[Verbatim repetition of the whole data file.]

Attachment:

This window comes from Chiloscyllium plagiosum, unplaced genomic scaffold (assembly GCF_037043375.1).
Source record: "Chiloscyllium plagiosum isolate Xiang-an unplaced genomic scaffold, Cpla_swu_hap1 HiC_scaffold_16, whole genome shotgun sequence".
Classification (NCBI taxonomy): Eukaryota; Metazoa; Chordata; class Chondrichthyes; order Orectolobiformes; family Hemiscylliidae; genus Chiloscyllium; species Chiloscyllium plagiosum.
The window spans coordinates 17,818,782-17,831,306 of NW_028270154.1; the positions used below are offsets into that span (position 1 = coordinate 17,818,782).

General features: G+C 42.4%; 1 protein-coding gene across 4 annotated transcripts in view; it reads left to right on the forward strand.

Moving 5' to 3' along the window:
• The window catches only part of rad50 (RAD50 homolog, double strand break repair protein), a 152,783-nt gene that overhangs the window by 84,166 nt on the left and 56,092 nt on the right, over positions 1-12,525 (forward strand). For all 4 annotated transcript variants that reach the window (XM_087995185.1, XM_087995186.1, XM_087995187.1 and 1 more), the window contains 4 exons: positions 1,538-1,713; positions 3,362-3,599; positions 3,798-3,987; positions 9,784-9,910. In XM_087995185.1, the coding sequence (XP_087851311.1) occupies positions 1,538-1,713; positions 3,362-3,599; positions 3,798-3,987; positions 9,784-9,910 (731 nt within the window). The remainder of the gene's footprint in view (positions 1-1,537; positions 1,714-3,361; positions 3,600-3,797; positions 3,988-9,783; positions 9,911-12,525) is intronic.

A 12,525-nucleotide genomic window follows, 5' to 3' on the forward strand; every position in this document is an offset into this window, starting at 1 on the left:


This window comes from Chiloscyllium plagiosum, unplaced genomic scaffold (assembly GCF_037043375.1).
Source record: "Chiloscyllium plagiosum isolate Xiang-an unplaced genomic scaffold, Cpla_swu_hap1 HiC_scaffold_16, whole genome shotgun sequence".
Classification (NCBI taxonomy): Eukaryota; Metazoa; Chordata; class Chondrichthyes; order Orectolobiformes; family Hemiscylliidae; genus Chiloscyllium; species Chiloscyllium plagiosum.
The window spans coordinates 17,818,782-17,831,306 of NW_028270154.1; the positions used below are offsets into that span (position 1 = coordinate 17,818,782).

General features: G+C 42.4%; 1 protein-coding gene across 4 annotated transcripts in view; it reads left to right on the forward strand.

Moving 5' to 3' along the window:
• The window catches only part of rad50 (RAD50 homolog, double strand break repair protein), a 152,783-nt gene that overhangs the window by 84,166 nt on the left and 56,092 nt on the right, over positions 1-12,525 (forward strand). For all 4 annotated transcript variants that reach the window (XM_087995185.1, XM_087995186.1, XM_087995187.1 and 1 more), the window contains 4 exons: positions 1,538-1,713; positions 3,362-3,599; positions 3,798-3,987; positions 9,784-9,910. In XM_087995185.1, the coding sequence (XP_087851311.1) occupies positions 1,538-1,713; positions 3,362-3,599; positions 3,798-3,987; positions 9,784-9,910 (731 nt within the window). The remainder of the gene's footprint in view (positions 1-1,537; positions 1,714-3,361; positions 3,600-3,797; positions 3,988-9,783; positions 9,911-12,525) is intronic.

A 12,525-nucleotide genomic window follows, 5' to 3' on the forward strand; every position in this document is an offset into this window, starting at 1 on the left: